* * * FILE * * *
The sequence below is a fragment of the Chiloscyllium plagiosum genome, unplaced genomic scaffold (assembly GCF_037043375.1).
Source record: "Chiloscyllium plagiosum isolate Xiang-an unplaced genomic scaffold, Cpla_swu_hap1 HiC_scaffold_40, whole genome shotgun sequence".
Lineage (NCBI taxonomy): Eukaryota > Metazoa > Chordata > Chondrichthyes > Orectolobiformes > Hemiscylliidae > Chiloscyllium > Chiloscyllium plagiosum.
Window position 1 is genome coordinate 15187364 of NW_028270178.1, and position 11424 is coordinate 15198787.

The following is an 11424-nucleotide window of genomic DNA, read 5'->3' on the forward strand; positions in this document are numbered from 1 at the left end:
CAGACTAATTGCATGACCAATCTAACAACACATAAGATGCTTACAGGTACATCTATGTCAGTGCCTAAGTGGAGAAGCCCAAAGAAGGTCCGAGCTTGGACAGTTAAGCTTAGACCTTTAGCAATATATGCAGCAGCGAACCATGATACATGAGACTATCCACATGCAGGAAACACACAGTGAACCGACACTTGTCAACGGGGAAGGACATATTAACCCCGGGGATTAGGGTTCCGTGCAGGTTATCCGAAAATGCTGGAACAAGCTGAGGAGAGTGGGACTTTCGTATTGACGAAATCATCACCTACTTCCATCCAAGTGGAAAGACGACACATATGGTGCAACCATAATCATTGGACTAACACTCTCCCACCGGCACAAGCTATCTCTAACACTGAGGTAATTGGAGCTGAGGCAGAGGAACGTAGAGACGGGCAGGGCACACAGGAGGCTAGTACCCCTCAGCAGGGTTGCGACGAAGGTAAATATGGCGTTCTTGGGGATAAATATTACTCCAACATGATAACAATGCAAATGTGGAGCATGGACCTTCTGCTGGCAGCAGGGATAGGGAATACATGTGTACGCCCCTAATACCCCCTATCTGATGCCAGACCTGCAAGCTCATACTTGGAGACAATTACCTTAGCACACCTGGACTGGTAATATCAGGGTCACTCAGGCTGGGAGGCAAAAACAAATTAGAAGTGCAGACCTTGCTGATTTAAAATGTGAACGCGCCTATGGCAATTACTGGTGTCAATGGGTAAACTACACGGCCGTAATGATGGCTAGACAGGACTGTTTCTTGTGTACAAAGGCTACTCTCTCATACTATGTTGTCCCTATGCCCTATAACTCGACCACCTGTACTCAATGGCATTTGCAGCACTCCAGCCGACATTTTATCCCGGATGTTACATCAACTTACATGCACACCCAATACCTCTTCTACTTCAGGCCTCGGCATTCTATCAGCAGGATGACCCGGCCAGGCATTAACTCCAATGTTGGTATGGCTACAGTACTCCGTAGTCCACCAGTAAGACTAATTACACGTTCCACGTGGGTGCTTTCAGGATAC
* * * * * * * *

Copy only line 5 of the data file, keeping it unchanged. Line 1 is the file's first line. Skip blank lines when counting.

The following is an 11424-nucleotide window of genomic DNA, read 5'->3' on the forward strand; positions in this document are numbered from 1 at the left end: